And the support I get from Ryan and Drew at KE - getting my bike perfectly tuned up and helping me with my sports addiction overall is awesome. 

But also the support and friends on the Kompetitive Edge team. I've met so many great friends over the past couple of years with the team. It's always great to see a familiar KE kit and high five each other at race venues or hang out in a chair in the team tent after a race and just chat. And the group rides push me to work hard and be a little competitive than I would riding alone. #kompete #live2thrive

Monday, June 22, 2015

Updates on Healing

First ride outside in 3 months - yeah!
It’s been 14 weeks since The Accident. Healing has been slow, but continuous; and all the news has continued to be promising. X-Rays at 11 weeks showed all the bones well along on healing and a recent MRI showed a ‘little bit of everything’ with regard to strains and swelling in the shoulder capsule, but nothing major. No surgery (although it’s an option to speed things along), and although the daily PT work can wear on you – seeing progress on a weekly basis keeps me coming back at it.

I can do pretty much 100% of day to day activities and can run and bike without anything more than the occasional stiff shoulder after long rides or runs.

Long ride climbing up Squaw Pass with
one of my KE teammates.

Ok, it never got this bad.
Weight has been slowly coming off – I gained about 5lbs while I was laid up and that was when I was within 5lbs of ‘race weight’ – so it went the wrong direction after the accident obviously. I still have another 5-6 lbs before I feel ‘normal’ again and another 2-3 lbs after that to be at ‘race weight’. That may not sound like a lot – but those last few lbs are a bear to shed without compromising training (and also not living the life of a nutritional monk).

On the downside: I still can’t swim effectively yet due to range of motion issues; although I suspect I could start working in the water again sometime this week or next. Then we’ll see how far behind I am and how quickly that comes back.

Ride last weekend with a big crew (including the fetching
Paige Sheen - third from the left). Nice to ride in a pack again.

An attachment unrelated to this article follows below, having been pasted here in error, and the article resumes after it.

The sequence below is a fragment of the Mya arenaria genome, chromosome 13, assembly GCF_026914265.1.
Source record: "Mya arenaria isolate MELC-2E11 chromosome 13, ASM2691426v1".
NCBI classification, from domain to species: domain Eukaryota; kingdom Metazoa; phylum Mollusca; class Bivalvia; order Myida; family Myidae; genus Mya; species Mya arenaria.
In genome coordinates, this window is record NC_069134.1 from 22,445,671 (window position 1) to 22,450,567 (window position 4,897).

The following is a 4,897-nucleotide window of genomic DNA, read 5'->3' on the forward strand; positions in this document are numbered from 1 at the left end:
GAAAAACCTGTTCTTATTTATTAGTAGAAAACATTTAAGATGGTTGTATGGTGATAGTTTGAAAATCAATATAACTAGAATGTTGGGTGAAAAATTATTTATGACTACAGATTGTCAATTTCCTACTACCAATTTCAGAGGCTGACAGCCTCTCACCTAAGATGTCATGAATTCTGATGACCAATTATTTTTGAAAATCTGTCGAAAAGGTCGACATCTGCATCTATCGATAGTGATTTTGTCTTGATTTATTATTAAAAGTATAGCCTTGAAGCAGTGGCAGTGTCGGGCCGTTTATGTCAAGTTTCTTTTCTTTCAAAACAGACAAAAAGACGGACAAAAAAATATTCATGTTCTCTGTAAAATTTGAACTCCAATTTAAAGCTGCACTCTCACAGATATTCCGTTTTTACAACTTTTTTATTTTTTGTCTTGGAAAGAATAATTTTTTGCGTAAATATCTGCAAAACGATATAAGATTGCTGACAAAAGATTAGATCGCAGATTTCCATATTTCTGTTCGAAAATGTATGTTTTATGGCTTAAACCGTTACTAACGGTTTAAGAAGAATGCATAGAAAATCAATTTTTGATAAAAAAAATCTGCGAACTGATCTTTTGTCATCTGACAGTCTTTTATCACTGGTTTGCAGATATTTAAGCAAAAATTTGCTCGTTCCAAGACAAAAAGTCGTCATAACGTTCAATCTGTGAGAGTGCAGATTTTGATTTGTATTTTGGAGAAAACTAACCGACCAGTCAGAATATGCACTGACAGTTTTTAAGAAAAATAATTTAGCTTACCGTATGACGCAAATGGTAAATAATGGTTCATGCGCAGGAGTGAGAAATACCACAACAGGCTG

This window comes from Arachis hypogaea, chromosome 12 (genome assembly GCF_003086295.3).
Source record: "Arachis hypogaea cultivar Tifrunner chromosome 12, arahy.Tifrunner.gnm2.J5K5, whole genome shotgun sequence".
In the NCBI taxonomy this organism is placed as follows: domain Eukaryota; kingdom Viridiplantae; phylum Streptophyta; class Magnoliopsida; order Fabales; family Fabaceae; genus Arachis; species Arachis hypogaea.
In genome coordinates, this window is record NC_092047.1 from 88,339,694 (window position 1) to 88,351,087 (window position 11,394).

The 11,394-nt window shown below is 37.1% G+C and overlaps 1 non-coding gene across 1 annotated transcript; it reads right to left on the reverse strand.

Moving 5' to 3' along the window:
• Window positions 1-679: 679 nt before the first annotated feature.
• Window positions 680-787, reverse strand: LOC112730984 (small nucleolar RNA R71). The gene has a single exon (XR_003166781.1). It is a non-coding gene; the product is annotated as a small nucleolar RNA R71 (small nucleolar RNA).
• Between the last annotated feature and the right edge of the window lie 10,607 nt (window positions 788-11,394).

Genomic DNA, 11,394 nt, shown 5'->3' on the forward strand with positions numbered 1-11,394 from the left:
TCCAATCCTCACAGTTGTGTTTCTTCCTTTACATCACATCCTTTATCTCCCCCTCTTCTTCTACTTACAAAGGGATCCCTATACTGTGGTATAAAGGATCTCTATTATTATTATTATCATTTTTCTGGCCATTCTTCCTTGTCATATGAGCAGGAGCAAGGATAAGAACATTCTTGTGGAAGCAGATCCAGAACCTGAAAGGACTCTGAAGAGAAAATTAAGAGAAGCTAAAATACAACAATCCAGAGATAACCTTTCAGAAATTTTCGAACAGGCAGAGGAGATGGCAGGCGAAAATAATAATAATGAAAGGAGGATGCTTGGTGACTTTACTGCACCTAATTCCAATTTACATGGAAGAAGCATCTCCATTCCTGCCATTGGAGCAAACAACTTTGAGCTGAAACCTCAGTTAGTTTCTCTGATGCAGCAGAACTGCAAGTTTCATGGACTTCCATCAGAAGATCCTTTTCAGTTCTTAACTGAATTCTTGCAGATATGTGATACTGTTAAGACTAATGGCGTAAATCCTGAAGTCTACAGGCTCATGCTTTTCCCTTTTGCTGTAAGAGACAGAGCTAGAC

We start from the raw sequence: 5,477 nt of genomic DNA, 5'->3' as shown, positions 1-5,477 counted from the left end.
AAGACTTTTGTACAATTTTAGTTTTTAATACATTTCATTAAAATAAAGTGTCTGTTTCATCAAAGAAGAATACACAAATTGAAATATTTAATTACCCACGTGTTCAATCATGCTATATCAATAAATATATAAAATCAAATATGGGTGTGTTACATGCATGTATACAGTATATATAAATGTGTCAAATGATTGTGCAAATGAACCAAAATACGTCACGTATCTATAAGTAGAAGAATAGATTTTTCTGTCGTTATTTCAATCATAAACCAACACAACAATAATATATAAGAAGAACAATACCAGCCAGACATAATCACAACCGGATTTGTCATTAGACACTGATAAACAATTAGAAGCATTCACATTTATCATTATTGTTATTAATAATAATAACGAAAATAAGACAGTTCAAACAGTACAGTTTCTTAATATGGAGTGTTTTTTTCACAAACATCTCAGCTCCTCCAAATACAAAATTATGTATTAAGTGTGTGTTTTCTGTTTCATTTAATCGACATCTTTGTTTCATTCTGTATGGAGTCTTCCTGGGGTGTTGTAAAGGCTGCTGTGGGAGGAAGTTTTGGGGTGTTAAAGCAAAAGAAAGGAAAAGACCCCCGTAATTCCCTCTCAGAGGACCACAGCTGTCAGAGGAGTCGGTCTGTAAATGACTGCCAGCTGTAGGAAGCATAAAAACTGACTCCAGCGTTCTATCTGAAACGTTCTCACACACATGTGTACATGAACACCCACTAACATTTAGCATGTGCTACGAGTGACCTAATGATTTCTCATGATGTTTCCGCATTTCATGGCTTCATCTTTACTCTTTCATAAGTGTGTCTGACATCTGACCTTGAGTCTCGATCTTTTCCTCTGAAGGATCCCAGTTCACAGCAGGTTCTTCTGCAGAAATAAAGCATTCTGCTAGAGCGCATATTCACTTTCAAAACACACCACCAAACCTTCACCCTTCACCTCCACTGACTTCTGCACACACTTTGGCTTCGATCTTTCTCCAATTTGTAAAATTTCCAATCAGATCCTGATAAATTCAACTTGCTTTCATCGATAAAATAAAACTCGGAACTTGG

I also had to cancel out of my first 3 races of the season, and also have dropped out of USAT Nationals in early August because it’s a lot of money to go, and I just didn’t feel I’d be able to do compete at the level I’d want to be at there.

Be seeing this view in a few weeks on Evans!
On the upside: I’m still riding the Triple Bypass in a couple weeks (120 mi / 12,000 ft of climbing) and my last few longer / climbing rides make me feel like I’ll be ready for that in time. I also signed up for the Mt. Evans Hill Climb a couple weeks later. Looking forward to a race I’ve been wanting to do for quite a number of years now!

I rode so much on the trainer I started to see myself
inside... riding the trainer...
The intensity sessions on the trainer while I was cooped up inside really paid off on the bike fitness. So much that I’m sold on keeping one or two weekly ‘pain cave’ sessions as a regular staple of my year round training.

Overall I still realize that I was very, very lucky (on a number of counts). I also know that in another couple months I’ll be feeling pretty competitive again. There are plenty of racing opportunities in Colorado (as well as a potential destination 70.3 in September!

Got to cheer Luke on for his first tri of the season. He rocked it!!

Saturday, April 18, 2015

The 'Accident'

"That sound means something really bad just happened"

That was the thought going through my head as I was being thrown around like a rag doll and heard the crunching sound in my upper body. A sound that I've come to know as the harbinger of something bad being done to my body.